Angelus closed his eyes savoring the feel of the warm body pressed up against him. Every once in a while Cordelia would make some small noise, a remnant of her journey into hysteria that would bring a slight smile to his lips.
He wasn’t a vampire who entertained self doubts. Whether he was planning his actions with care or flying by the seat of his pants he went with his instincts and stood behind his decisions supremely confident in his ability to deal with the consequences of his choices.
However, he was also a very practical and realistic demon and he understood the value of being able to adjust one’s actions midstream should the circumstances dictate. Today had been such a situation. The arrival of the slayer had been a definite shock and it added to the growing list of questions he was planning to have answered very soon, chief among which were – How did the slayer find out he had Cordelia? How did they know where he was keeping her? Where the hell was Drusilla when all this was going on? Angelus didn’t care for coincidence unless it was working in his favor and too many of the day’s events had seemed a bit to engineered for his taste.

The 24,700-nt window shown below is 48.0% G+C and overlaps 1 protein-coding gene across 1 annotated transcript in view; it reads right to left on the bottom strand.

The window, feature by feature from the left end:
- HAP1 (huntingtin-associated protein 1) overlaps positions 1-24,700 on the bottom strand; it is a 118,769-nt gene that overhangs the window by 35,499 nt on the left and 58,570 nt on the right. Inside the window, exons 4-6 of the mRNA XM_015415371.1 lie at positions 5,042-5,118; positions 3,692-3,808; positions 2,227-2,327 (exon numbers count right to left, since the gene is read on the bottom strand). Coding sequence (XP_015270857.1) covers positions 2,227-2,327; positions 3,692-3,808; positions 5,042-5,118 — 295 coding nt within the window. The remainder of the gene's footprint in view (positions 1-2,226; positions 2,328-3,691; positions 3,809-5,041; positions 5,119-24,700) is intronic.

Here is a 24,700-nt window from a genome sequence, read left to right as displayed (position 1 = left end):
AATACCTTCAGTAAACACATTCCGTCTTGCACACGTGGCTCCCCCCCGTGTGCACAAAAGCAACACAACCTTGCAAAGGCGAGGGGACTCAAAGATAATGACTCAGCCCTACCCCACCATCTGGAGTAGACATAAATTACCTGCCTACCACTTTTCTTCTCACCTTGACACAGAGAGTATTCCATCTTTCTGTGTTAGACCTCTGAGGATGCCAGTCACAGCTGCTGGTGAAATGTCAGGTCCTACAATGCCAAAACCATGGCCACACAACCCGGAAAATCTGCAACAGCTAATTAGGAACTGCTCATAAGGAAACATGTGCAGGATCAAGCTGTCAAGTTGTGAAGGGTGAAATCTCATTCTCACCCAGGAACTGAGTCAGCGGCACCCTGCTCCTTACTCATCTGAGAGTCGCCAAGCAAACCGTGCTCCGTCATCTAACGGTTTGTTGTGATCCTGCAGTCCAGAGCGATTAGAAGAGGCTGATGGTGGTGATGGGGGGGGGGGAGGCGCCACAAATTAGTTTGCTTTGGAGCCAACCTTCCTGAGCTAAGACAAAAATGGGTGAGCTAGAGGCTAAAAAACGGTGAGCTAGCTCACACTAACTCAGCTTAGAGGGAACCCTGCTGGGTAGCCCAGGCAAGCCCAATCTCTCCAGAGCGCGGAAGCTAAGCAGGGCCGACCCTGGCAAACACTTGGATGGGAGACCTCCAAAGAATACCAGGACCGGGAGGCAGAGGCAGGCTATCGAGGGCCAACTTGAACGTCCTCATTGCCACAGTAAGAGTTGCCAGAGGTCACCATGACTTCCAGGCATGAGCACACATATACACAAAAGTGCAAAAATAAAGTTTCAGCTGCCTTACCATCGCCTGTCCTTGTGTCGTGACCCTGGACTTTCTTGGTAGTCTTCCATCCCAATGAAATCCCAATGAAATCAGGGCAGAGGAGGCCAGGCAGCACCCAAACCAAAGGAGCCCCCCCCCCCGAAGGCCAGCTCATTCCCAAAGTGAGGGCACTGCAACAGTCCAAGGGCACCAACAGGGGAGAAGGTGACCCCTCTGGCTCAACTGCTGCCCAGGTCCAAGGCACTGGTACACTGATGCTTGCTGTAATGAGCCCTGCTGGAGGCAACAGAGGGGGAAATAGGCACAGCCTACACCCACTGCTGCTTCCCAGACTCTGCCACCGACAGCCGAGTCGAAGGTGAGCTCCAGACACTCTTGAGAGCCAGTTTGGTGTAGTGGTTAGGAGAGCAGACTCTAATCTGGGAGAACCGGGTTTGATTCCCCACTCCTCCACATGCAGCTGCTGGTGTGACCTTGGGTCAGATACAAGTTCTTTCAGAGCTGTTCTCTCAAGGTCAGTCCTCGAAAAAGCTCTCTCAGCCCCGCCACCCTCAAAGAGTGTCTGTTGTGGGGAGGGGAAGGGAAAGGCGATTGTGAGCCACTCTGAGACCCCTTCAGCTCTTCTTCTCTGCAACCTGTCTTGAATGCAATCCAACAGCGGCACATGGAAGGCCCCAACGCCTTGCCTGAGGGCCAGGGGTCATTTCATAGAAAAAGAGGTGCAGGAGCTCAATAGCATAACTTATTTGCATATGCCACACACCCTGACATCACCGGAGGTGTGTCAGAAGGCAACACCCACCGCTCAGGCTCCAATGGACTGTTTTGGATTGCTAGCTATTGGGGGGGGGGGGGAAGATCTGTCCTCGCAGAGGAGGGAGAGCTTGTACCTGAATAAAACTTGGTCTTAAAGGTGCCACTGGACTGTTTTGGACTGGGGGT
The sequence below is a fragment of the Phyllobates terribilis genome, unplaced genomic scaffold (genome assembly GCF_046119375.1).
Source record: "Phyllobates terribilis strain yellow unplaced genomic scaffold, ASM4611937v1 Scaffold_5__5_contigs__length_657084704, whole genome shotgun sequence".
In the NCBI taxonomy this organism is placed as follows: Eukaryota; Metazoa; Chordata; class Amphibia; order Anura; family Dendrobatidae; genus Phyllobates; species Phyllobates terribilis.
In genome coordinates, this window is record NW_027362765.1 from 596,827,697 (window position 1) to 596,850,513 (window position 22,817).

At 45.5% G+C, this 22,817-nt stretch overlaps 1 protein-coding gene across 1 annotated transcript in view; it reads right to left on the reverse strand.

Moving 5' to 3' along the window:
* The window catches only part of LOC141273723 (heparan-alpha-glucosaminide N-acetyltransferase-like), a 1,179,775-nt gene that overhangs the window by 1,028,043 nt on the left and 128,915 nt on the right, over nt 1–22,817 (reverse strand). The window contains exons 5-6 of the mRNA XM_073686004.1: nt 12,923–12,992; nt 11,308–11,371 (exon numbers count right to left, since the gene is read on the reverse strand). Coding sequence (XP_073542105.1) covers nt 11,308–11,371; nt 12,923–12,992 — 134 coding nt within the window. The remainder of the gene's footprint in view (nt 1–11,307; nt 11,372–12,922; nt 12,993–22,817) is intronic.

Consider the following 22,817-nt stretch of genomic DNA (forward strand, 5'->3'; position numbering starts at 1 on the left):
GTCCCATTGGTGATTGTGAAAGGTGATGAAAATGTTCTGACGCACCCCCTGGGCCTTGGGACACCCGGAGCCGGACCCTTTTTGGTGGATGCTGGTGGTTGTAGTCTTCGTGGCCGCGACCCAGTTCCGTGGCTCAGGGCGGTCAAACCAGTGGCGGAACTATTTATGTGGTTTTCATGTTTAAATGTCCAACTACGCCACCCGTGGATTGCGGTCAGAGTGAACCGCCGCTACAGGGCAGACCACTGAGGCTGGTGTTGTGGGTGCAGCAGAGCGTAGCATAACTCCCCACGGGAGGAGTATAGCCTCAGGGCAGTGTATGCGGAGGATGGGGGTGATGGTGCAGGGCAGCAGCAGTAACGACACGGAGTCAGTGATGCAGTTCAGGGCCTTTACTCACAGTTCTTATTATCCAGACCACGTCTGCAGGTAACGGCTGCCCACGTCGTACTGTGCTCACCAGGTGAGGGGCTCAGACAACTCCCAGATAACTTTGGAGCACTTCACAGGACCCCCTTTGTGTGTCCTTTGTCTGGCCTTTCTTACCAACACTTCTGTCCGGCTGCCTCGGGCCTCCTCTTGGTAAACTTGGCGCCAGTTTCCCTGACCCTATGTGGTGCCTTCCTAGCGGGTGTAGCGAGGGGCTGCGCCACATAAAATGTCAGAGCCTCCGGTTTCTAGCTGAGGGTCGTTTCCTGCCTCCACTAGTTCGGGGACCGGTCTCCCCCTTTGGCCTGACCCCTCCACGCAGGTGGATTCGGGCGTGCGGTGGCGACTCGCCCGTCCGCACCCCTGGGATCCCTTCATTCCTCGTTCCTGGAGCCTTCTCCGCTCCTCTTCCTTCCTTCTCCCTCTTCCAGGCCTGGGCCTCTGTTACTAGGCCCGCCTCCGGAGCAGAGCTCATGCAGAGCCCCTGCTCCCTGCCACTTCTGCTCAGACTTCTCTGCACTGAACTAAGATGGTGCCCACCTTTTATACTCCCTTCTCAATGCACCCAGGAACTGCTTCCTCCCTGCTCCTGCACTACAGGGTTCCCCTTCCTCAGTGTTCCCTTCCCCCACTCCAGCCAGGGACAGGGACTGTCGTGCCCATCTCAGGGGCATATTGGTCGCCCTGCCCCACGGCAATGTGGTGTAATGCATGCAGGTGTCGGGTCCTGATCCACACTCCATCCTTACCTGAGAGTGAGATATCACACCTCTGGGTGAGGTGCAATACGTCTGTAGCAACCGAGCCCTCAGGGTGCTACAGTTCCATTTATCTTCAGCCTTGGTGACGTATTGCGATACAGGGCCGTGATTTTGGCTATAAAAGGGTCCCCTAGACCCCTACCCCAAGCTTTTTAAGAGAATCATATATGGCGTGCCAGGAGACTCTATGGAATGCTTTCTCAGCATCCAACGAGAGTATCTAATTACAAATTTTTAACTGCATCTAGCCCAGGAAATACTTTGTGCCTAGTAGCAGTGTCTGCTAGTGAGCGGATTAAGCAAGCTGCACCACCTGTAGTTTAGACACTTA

But once his nagging suspicions had been laid to rest he would have to admit that the rest of the happenings had worked out far better for him than his original course of action had been. For weeks now he had been trying to slowly woo Cordelia into giving him her word that she would stay. And although he knew that he had been getting closer there seemed to be something that was holding her back and he had a feeling he might not have been able to overcome it for months and months.